Jo Yardley

Well-known machinima creator and virtual worlds enthusiast Draxtor Despres participated in the 5th New Media Film Festival with the second episode of his acclaimed series “The Drax Files: World Makers”, which I had covered back in March 2013. The episode’s subject was the 1920s Berlin Project and Jo Yardley, who created it as her personal labour of love.

Draxtor’s coverage of the 1920s Berlin Project featured a free-flowing interview with Jo; his approach eschews the typical interviewer-led “standard”. He happily takes the back seat, giving the floor to the interviewee. So, in this award-winning episode, Jo shares with us how she chose to experience Second Life, what her project is all about and how it evolved, and how SL mixes with her RL in Amsterdam.

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cropped-draxfiles_logofinal_1-1As I mentioned earlier, the ninth installment of The Drax Files Radio Hour podcast aired on Friday and its main topic was the launch of the public beta of SL Go, a cloud streaming service developed by OnLive for access to Second Life on the go. Please note that I didn’t use the term “viewer”, but opted for the term “service” instead; although it does employ a (nearly full-featured) viewer, it uses the Software as a Service (SaaS) model that has become quite popular in the corporate world lately.

SL Go is, as mentioned a few lines above, cloud-based. It runs on a remote, high-performance server and streams the result to the user’s client – computer, television set (via the mini-console provided with OnLive’s Online Games System), or tablet or other mobile device that has a screen of adequate size, providing the best graphics one could expect from Second Life – regardless of the hardware available locally. Right now, the mobile viewer is available only for Android, but an iOS version is in the works. For a thorough review of the service, you’d do well to go to Inara Pey’s blog.

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cropped-draxfiles_logofinal_1-1Yesterday (March 7th, 2014), the 9th episode of The Drax Files Radio Hour podcast was aired. For those who are not familiar with it, it’s a podcast run by renowned machinima creator Draxtor Despres and Jo Yardley (of the 1920s Berlin project) that focuses on virtual worlds and Second Life, draws heavily on the community for input, feedback and topics and is targeted at the community. You can listen to the show here – and I highly recommend that you do.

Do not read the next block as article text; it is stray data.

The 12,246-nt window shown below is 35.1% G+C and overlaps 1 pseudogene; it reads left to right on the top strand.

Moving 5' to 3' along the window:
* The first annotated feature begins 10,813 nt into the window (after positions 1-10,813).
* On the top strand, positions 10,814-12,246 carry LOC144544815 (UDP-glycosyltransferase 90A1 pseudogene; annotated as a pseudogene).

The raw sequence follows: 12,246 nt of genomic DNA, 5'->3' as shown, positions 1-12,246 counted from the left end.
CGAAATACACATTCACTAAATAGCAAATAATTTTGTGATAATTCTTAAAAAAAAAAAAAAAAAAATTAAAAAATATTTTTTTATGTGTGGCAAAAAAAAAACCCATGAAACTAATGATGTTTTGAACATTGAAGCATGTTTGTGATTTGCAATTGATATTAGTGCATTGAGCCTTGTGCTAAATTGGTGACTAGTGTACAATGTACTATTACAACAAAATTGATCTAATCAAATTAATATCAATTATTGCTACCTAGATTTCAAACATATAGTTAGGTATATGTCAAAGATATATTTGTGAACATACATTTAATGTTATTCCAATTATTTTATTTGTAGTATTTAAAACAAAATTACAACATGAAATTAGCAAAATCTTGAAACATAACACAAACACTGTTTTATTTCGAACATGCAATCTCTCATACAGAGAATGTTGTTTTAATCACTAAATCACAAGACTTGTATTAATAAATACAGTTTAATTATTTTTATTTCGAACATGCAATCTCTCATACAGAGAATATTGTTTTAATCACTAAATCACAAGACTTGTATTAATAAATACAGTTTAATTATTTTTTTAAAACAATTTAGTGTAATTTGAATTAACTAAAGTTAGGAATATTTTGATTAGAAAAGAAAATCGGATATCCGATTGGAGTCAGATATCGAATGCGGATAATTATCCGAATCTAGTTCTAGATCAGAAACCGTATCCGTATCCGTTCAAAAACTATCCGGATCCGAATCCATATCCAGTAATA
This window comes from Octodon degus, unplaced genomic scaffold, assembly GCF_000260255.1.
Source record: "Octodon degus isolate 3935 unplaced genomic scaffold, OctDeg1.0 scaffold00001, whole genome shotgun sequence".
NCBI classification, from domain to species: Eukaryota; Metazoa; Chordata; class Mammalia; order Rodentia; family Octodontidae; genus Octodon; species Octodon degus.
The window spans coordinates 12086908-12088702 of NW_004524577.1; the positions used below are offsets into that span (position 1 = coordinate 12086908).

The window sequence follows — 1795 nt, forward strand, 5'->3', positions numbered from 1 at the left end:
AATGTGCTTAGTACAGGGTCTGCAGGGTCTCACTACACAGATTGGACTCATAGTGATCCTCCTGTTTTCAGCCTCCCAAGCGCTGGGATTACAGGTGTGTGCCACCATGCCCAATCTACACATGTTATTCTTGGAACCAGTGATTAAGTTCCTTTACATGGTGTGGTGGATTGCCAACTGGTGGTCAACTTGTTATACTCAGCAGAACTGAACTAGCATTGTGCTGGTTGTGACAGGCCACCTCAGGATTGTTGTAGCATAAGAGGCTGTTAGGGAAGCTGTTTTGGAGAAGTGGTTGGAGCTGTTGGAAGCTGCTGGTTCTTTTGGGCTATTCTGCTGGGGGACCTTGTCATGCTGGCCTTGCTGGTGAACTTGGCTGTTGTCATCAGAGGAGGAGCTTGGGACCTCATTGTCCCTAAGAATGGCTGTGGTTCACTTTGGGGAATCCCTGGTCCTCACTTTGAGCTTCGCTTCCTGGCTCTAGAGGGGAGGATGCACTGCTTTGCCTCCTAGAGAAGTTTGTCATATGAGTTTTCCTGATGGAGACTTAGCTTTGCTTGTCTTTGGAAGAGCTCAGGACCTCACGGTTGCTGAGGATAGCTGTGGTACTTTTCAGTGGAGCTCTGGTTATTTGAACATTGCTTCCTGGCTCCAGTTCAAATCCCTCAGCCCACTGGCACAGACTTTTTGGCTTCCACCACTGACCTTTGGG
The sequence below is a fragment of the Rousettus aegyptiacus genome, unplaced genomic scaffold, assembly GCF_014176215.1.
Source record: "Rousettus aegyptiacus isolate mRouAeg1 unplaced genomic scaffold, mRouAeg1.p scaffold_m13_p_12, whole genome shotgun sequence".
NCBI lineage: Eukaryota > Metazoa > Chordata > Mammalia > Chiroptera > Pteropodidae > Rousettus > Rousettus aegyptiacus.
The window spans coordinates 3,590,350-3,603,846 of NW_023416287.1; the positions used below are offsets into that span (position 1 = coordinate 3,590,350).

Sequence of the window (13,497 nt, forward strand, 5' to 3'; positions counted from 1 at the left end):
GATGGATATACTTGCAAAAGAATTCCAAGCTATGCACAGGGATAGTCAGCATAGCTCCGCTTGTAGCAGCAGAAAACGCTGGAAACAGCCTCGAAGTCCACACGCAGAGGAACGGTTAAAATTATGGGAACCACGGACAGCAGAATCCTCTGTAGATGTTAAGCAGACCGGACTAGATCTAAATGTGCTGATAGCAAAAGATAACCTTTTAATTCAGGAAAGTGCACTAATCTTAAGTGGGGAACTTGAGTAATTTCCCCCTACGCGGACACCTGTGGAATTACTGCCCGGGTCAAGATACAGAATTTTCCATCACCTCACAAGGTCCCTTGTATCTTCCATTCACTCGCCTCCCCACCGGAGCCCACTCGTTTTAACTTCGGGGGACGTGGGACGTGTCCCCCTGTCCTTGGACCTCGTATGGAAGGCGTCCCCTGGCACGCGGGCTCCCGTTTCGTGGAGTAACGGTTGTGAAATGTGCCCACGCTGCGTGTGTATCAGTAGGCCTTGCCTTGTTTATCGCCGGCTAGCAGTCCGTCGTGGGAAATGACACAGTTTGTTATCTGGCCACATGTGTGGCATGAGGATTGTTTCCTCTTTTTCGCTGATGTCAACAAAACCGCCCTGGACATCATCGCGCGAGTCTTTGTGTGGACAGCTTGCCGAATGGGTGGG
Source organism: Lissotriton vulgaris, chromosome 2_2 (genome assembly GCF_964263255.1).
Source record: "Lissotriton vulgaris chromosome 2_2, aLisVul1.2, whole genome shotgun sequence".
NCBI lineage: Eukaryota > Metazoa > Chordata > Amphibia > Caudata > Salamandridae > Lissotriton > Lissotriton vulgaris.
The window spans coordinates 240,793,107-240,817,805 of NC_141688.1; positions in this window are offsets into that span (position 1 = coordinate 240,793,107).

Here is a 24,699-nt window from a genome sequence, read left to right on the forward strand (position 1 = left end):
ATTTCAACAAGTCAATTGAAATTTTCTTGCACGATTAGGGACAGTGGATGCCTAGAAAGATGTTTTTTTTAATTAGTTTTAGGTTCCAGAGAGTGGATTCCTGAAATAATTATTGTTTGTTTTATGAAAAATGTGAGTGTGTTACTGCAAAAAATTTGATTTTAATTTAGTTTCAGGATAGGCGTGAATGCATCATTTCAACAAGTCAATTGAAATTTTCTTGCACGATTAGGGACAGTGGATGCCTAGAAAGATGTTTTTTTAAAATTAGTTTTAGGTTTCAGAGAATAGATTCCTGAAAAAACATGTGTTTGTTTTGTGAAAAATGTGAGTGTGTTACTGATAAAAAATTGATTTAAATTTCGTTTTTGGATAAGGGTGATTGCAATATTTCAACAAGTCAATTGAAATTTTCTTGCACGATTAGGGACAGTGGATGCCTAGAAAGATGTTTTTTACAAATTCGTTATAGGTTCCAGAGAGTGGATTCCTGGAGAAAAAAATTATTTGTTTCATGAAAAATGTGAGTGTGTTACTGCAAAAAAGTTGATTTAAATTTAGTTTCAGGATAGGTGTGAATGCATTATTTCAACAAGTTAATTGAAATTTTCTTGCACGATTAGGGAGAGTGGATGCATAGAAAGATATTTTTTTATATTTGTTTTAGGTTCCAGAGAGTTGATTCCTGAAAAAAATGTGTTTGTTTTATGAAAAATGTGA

This week’s main topic is, expectably, the launch of the public beta of SL Go, featuring interviews with OnLive’s Nate Barsetti and Dennis Harper. These interviews are crucial in helping people understand the purpose, scope and usefulness of this new service, and I believe they should help put a number of misconceptions to rest, including misconceptions regarding the usage model and payment structure, which are both under review, since the service is, as noted earlier, in public beta. If you want some concise reviews/beta tests of SL Go and opinions on it, I recommend the ones by Inara Pey and Strawberry Singh, as well as Iris Ophelia‘s commentary.

I hope to be able to review this installment soon – I regret having been unable to cover previous episodes, what with RL obligations being what they are. In the meantime, though, be sure to listen to the podcast!